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      An Increased Serum Level of Free Apo(a) in Renal Patients Is More Striking than that of Lp(a) and Is Influenced by Homocysteine

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          Lipoprotein(a) [Lp(a)] excess combined with hyperhomocysteinaemia and hyperfibrinogenaemia may contribute to the high incidence of vascular diseases in dialysis patients. This study is aimed at investigating the role of free apolipoprotein(a) [fapo(a)] in renal patients. We have been able to show that, as compared with controls (0.53 mg/l), the median serum concentrations of fapo(a) in patients with nephrotic syndrome (2.58 mg/l) and with peritoneal dialysis (3.40 mg/l) were strongly elevated (5- to 7-fold), while the fapo(a) levels in patients undergoing haemodialyis (1.02 mg/l) and after renal transplantation (0.90 mg/l) were about doubled. The observed differences in fapo(a) levels indicate that several mechanisms may increase the level of fapo(a), i.e., reduced renal clearance, enhanced hepatic synthesis, or homocysteine releasing apolipoprotein(a) from Lp(a). In the study collective, the median total homocysteine levels were significantly elevated in all patient groups, stronger in patients on haemodialysis (31.4 µmol/l) and peritoneal dialysis (31.2 µmol/l) than in patients with nephrotic syndrome (19.7 µmol/l) and after renal transplantation (19.5 µmol/l). In transplant patients with adequate renal function and without other apolipoprotein(a)-increasing factors, fapo(a) was significantly increased when total homocysteine exceeded 22 µmol/l. In conclusion, our findings let us presume that an increased fapo(a) level in renal patients possibly could be one of the reasons contributing to the high incidence of vascular diseases in these patients, because fapo(a) not covalently linked with Lp(a) is even more easily able to inhibit the fibrinolytic system than the complete Lp(a). These preliminary results have to be confirmed by further investigations.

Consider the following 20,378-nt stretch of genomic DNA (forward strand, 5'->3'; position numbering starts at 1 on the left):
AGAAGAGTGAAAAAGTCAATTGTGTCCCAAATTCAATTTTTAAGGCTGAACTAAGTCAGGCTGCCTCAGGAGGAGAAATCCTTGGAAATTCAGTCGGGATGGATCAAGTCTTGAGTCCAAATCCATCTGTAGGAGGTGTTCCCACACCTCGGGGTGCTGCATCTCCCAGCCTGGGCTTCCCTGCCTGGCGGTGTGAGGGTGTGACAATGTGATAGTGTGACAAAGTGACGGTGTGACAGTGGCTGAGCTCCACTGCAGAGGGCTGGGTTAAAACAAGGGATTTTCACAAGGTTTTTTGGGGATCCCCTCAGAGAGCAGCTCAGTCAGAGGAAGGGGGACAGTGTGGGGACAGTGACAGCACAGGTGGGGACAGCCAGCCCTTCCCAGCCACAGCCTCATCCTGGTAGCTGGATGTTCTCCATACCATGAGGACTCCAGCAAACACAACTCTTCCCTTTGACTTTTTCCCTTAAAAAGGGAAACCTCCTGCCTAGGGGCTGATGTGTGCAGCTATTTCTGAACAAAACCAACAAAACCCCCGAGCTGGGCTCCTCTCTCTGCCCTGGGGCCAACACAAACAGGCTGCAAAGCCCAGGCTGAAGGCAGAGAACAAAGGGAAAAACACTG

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          Most cited references 5

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          cDNA sequence of human apolipoprotein(a) is homologous to plasminogen.

          Lipoprotein(a) is an LDL-like lipoprotein whose concentration in plasma is correlated with atherosclerosis. The characteristic protein component of lipoprotein(a) is apolipoprotein(a) which is disulphide-linked to apolipoprotein B-100. Sequencing of cloned human apolipoprotein(a) complementary DNA shows that it is very similar to human plasminogen. It contains a serine protease domain and two types of plasminogen-like kringle domains, one of which is present in 37 copies.
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            Protein composition of Lp(a) lipoprotein from human plasma.

            The apolipoprotein composition of purified human Lp(a) lipoprotein was investigated by SDS--polyacrylamide gel electrophoresis and immunochemically. The lipoprotein contains two different polypeptides. One is identical by its app. Mr of approximately 250 000 and immunologically with apolipoprotein B of LDL (B-100). The other polypeptide has a higher app. Mr (approximately 350 000) and stains strongly with the periodate-Schiff's reagent. This high-Mr glycoprotein contains the specific Lp(a) immunoreactivity but does not react with antibodies against apo B. Apo B and Lp(a)-protein seem to be linked by disulfide bonds in the native lipoprotein. The unreduced detergent delipidized protein moiety from Lp(a) lipoprotein shows a single band of Mr approximately 700 000 in SDS--polyacrylamide gel electrophoresis and the immunoprecipitates formed against anti-Lp(a) and anti-apo B by the unreduced protein show a reaction of immunological identity.
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              A two-step model for lipoprotein(a) formation


                Author and article information

                S. Karger AG
                May 2000
                21 April 2000
                : 85
                : 1
                : 41-49
                aZentrallabor der Universitätskliniken des Saarlandes, Homburg, bBaxter Deutschland, Heidelberg, Deutschland; cImmuno AG, Wien, Österreich; dKlinik für Innere Medizin IV, Universitätskliniken des Saarlandes, Homburg, Deutschland
                45628 Nephron 2000;85:41–49
                © 2000 S. Karger AG, Basel

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                Page count
                Figures: 4, Tables: 3, References: 42, Pages: 9
                Self URI (application/pdf): https://www.karger.com/Article/Pdf/45628
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